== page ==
her father s stubbornness, as me resuix
of the clash of wills (he daughter runs
away and Joins a travelling circus to
earn enough money to come to America,
where she wins Independence and hap
nlt.ess In a rough Western mining camp.
Other Strand features are the review,
a zoological series, a fashion pictorial
a cartoon and a comedy. Soloists for
the week Include Qrace Hoffman, so
prano; Wallace MacDonald, barytone,
ami Alfred Newman, boy pianist.
Edna Goodrich In "The House of Lies"
Is the Broadway Theatre feature for the
week. Burton Hoimees travel pictures
Itary cartoons, news pictures and comedy
nima are also shown
Anita Stewart in 'The Combat" Is
the feature at Loew's New York roof
to-day. There will be a new feature re
lease for each day of tho week.
"Tho Flrea of Conscience" with Will
iam Farnum Is the Academy of Music
nlcture for the first four daye of the
"DIE WALKUEE" TO-NIGHT.
First Open Air Opera at City Col
The first ooen air opera In New York,
"Die Walkure." will be given at the City
College Stadtum to-nUht beginning at
7:30 o'clock, with Metropolitan opera
Mars and the complete Metropolitan
Opera orchestra under the direction of
Arthur Bodaniky. The opera Is given
for the benefit of the Civic Orchestra
Society under tho management of tho
Metronolltan Musical Bureau.
Johannes Sembach will sing the role
of Klrijmum. Melanle Kurt will sing
llrunnhUiit. Maude Fay will sing Bug
limlc. Margarete Matxenauer wilt sing
I'rlcka. The role of lliuuUng will b
taken by Basil Huysdael nnd the rol
of Wotan by Carl Braun. The technical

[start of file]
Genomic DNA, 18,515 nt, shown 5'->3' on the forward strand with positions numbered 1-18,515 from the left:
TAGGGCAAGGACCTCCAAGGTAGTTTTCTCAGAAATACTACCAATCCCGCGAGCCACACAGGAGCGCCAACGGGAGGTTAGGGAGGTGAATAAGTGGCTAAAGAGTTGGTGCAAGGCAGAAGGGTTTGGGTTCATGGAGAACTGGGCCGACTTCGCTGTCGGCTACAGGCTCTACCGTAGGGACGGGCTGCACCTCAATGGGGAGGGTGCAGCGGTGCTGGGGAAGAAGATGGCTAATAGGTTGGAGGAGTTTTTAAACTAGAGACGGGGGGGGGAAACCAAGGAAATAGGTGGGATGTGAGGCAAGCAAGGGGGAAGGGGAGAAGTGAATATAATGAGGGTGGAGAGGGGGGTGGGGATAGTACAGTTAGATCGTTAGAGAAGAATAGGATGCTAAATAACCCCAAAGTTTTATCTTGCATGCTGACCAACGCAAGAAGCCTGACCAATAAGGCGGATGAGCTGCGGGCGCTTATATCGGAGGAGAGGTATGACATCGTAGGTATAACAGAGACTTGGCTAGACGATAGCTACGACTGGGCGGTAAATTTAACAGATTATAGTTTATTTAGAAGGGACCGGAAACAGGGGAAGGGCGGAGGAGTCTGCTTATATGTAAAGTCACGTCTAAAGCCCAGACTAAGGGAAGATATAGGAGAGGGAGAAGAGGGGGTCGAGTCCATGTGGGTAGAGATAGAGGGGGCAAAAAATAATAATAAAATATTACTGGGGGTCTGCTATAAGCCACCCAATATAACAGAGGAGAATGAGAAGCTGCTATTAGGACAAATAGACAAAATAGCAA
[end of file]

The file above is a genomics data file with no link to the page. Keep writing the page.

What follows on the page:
arrangements, Including special stage,
niimlinir bonrd and other aroustlo de
vices havo been provided by Edward
The proceeds of the performance of
"Dlo Walkure" to-nigni ann me qoudu
"Cavallerla-Pagllaccl" performance on
TMirndnv evening will go toward popu
lar orchestral concerts next season, for
which purpose the artists have donated
their services. The Metropolitan Opera
Houae box office will remain open to-day
until 5 o'clock for tne saie or iickcis.
PLAYS AND PLAYERS.
tVIUiam IloiIe will open In hi a new play
Fixing smier, or mi" nimmmi. i
the Maxlne Elliott Theatre, Monday,
BM..n .nit WIlliA Howard hava been en
rated for tho new Winter Uardfn show, which
will bo tho fifth In which they bare sp
"tit.ii" with Jnhn narrrmore and O. P.
llrsale. mill reopen at the llronx Opera
llouw, Monday, sepirmner s.
Jttt." the n.w conudr by Mlchale Mor
ton. will have nn all American cast when
ll l produced shortly.
On Sklnnrr vill h-ain hla New York en
irnuMiipnt tn-nleht in Unoth Tarklnslon'i
omr.lr, "Mlttrr Antonio," at the Lyceum
The new Zinrfeld Mldniaht Frolic on the
roof ot the New Amsterdam Tbtatre. will
optn Thursday nliht, September U. Instssd
vf September II sa prarloutly announced.
Elals F.rriuon will be supported In "A
New York Olrl," Ilulbert Pootner'a new play,
by f,re baker. Mr.. Jaqura Martin. William
Ilollrn. Kitty Drown. (Irorsa llarkua. Ells
Hnk, Leallr Aiialcn, Corinne Darker, Victor
llennlt and Uoutiai l'atrraon.
"L'ndrr Sentence." by Irvln 8. Cobb and
lie) Cooper Mrrrue. will open st the Harris
rh.air. Turxlar, October r rrplacinr "Kalr
.ind Warmrr." which will have (Inl.litd a run
of forty-nine werkn.
Mr. and Mrs. KIor.ni Zirtfeld, Jr., ac
companied by Ethel Barrrtnore, Helen Fab
enner, Mr. and Mrs. Osne Buck and liolbrpok
Dunn, mi rwerasT on eeara jar. aiatisia s
yucnt f cj Bojion to atteaa Ue wenTng st
in bwiiin rvMtsv.
Sure of Victory in Moose Pri
mary as Well as 0. 0. P.
and Ind. League.
CALDER ALSO JUBILANT
Certain of 75,000 Majority,
but Bacon Men Say It's
Oor. Whitman han been amured by
(leorge W. Perkins, William H. Hotch-
klsa and other Progressive leaders th,at
he will carry the Progressive prlmarlM
to-morrow against his Tammany rival.
Judce Seabury, by a substantial plural-
The plot to make the Progressive or
ganisation In this State a Tammany an
nex was shattered, he was told, when
Theodore ltoosevelt declared against any
support of Seabury.
In the nepubllcan primaries Oov.
Whitman Is virtually unopposed, tho con
test made by Senator William M. Ben
nett of this city being an Interesting dl-
vsrslon rather than a serious menace.
The Governor arrived In town yes
terday, and was met In tho St. Ilegls
by Perkins and Hotchklss, who reported
the Progressive primary situation as
eminently satisfactory. They expressed
tho belief that a big majority of the 46.
000 enrolled Progressives In New York,